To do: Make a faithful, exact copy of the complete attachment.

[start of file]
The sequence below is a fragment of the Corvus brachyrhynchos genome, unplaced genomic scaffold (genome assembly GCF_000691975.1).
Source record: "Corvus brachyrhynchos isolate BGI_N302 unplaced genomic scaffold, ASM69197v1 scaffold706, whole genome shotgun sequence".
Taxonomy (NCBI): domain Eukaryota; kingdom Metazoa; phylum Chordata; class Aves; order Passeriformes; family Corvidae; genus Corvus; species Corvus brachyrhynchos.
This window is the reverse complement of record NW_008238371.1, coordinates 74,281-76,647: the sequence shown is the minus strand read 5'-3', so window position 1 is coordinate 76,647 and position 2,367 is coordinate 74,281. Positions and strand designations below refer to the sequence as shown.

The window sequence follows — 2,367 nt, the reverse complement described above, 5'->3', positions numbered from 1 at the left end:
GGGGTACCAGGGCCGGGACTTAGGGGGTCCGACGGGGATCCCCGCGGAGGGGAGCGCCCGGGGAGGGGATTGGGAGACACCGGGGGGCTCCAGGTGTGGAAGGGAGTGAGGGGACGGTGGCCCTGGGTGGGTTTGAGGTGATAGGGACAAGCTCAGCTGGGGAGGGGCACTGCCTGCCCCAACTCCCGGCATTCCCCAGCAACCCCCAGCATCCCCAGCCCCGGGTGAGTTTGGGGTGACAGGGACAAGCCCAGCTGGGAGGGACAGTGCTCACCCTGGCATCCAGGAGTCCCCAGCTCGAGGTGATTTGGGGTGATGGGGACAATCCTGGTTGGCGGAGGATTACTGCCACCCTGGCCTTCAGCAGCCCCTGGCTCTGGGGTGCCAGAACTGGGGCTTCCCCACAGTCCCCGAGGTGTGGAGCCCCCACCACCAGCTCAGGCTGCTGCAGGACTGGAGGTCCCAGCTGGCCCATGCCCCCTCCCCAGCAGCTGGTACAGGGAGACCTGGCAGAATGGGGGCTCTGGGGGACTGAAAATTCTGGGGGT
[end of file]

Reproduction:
The sequence below is a fragment of the Corvus brachyrhynchos genome, unplaced genomic scaffold (genome assembly GCF_000691975.1).
Source record: "Corvus brachyrhynchos isolate BGI_N302 unplaced genomic scaffold, ASM69197v1 scaffold706, whole genome shotgun sequence".
Taxonomy (NCBI): domain Eukaryota; kingdom Metazoa; phylum Chordata; class Aves; order Passeriformes; family Corvidae; genus Corvus; species Corvus brachyrhynchos.
This window is the reverse complement of record NW_008238371.1, coordinates 74,281-76,647: the sequence shown is the minus strand read 5'-3', so window position 1 is coordinate 76,647 and position 2,367 is coordinate 74,281. Positions and strand designations below refer to the sequence as shown.

The window sequence follows — 2,367 nt, the reverse complement described above, 5'->3', positions numbered from 1 at the left end:
GGGGTACCAGGGCCGGGACTTAGGGGGTCCGACGGGGATCCCCGCGGAGGGGAGCGCCCGGGGAGGGGATTGGGAGACACCGGGGGGCTCCAGGTGTGGAAGGGAGTGAGGGGACGGTGGCCCTGGGTGGGTTTGAGGTGATAGGGACAAGCTCAGCTGGGGAGGGGCACTGCCTGCCCCAACTCCCGGCATTCCCCAGCAACCCCCAGCATCCCCAGCCCCGGGTGAGTTTGGGGTGACAGGGACAAGCCCAGCTGGGAGGGACAGTGCTCACCCTGGCATCCAGGAGTCCCCAGCTCGAGGTGATTTGGGGTGATGGGGACAATCCTGGTTGGCGGAGGATTACTGCCACCCTGGCCTTCAGCAGCCCCTGGCTCTGGGGTGCCAGAACTGGGGCTTCCCCACAGTCCCCGAGGTGTGGAGCCCCCACCACCAGCTCAGGCTGCTGCAGGACTGGAGGTCCCAGCTGGCCCATGCCCCCTCCCCAGCAGCTGGTACAGGGAGACCTGGCAGAATGGGGGCTCTGGGGGACTGAAAATTCTGGGGGT